Quantum computing is expected to solve computational questions that cannot be addressed by existing classical computing methods. It is now accepted that the very first discipline that will be greatly advanced by quantum computers is quantum chemistry.

In 1982, the Nobel Prize-winning physicist Richard Feynman observed that simulating and then analyzing molecules was so difficult for a digital computer as to make it impossible for any practical use. The problem was not that the equations governing such simulations were difficult.

In fact, they were comparatively straightforward, and had already been known for decades. The problem was that most molecules of interest contained hundreds of electrons, and each of these electrons interacted with every other electron in a quantum mechanical fashion—resulting in millions of interactions that even powerful computers could not handle.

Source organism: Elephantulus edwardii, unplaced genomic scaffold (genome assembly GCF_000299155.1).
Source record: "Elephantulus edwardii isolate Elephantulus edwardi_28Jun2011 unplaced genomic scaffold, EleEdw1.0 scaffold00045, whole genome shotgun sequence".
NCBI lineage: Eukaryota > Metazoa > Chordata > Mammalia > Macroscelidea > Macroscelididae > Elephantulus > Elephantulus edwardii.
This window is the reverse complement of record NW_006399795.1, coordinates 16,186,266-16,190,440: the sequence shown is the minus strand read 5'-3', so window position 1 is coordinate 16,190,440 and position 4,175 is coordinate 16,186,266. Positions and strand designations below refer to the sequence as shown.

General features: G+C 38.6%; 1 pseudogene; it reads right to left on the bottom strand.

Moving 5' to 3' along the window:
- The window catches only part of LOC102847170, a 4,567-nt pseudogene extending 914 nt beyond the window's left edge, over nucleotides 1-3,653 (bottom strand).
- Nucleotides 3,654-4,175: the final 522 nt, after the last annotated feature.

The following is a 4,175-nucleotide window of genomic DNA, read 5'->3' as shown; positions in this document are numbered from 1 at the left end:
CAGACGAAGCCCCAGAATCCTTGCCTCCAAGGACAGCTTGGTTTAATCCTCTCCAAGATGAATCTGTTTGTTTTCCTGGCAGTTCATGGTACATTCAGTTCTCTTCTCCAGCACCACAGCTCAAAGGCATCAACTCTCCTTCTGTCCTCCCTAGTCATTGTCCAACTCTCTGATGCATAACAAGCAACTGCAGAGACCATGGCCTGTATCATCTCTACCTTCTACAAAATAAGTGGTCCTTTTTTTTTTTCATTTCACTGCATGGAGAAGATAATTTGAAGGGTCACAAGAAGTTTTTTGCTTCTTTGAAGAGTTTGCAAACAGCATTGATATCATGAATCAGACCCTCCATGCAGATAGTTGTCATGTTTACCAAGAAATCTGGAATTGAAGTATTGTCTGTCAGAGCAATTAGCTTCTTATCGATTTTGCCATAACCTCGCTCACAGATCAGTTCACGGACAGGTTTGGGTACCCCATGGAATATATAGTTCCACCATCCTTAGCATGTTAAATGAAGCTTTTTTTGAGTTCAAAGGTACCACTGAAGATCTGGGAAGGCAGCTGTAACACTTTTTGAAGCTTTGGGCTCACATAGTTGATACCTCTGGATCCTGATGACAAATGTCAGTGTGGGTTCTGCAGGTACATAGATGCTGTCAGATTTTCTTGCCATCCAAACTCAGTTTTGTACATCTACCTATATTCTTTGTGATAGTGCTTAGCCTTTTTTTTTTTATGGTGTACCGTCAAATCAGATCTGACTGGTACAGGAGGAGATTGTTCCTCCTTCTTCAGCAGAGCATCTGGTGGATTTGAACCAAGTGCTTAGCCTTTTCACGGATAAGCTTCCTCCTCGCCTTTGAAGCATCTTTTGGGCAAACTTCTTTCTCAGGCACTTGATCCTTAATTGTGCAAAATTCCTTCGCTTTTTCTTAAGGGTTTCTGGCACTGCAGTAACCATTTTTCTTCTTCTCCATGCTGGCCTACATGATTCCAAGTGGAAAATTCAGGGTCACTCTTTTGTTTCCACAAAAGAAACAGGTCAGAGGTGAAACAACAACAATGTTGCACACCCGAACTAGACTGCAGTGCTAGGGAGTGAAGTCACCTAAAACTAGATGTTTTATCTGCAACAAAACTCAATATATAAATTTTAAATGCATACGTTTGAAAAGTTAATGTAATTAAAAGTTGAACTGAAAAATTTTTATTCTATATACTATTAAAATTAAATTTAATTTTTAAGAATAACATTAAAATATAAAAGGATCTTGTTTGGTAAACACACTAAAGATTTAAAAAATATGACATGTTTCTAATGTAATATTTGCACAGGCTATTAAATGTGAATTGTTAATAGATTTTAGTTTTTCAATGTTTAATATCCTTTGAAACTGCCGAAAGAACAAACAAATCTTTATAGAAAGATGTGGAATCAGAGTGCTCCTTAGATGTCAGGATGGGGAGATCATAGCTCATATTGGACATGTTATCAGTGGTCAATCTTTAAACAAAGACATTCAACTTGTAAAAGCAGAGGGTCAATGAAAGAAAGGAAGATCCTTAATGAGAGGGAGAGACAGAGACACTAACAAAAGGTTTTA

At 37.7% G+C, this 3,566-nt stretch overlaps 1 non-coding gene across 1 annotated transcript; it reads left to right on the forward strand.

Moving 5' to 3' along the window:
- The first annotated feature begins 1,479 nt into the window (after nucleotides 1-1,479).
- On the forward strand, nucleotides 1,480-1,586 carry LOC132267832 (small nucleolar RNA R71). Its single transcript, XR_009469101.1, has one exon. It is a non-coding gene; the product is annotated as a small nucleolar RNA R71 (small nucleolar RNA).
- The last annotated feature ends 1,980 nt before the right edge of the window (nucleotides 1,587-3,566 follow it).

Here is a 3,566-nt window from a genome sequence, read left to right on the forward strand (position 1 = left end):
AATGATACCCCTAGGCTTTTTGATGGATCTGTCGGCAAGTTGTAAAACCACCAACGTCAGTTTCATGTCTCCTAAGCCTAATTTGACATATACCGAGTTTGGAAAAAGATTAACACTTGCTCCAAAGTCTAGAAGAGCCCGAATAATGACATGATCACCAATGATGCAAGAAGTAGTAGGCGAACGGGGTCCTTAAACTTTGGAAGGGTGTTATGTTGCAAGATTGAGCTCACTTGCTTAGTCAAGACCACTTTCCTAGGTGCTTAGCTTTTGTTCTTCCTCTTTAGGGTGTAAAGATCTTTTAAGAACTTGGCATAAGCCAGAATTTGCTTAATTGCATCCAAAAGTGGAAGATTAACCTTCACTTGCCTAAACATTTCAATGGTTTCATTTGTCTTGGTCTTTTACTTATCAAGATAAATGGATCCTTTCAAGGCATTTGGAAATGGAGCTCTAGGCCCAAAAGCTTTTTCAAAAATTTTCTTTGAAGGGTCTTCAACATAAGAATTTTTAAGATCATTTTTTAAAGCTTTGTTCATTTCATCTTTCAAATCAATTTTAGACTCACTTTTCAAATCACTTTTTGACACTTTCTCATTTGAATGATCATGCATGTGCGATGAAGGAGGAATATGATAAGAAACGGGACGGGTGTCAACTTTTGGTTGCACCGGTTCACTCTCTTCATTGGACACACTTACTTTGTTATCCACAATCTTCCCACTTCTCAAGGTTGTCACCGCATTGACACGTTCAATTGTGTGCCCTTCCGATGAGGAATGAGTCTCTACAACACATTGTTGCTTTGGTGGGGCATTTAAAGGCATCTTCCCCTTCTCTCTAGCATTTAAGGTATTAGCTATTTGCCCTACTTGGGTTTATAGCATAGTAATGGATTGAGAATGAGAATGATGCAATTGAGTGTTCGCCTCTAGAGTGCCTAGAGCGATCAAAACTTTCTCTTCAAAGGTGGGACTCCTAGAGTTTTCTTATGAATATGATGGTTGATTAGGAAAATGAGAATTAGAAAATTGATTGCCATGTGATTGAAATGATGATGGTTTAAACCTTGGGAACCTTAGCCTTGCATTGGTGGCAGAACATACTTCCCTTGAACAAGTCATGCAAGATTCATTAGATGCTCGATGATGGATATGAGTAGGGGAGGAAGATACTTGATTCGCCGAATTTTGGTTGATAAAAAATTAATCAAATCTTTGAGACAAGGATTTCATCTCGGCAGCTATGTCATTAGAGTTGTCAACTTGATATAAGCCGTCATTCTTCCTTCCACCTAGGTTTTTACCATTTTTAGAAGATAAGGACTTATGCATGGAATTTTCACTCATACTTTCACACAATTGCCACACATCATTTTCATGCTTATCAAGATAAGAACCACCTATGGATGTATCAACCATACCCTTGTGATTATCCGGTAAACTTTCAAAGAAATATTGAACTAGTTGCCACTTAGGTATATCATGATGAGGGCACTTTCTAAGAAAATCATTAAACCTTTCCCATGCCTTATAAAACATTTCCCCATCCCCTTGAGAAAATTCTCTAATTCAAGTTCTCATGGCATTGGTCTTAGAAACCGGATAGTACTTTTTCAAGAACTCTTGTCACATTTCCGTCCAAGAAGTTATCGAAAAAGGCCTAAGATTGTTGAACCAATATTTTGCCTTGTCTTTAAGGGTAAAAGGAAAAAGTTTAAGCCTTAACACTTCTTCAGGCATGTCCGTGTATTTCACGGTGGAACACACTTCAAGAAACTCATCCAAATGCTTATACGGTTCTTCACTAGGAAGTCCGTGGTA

To overcome the quantum nature of the equations, Feynman proposed quantum computers, which perform calculations based on the laws of quantum physics, as the ultimate answer. Unfortunately, such precise manipulation of individual quantum objects was far from technically possible. The joke for the past 35 years has been that quantum computing is always ten years away.

In the past few years, what was once a distant dream has slowly become a reality. Not only do quantum computers now exist, millions of programs have been executed via the cloud, and useful applications have started to emerge.

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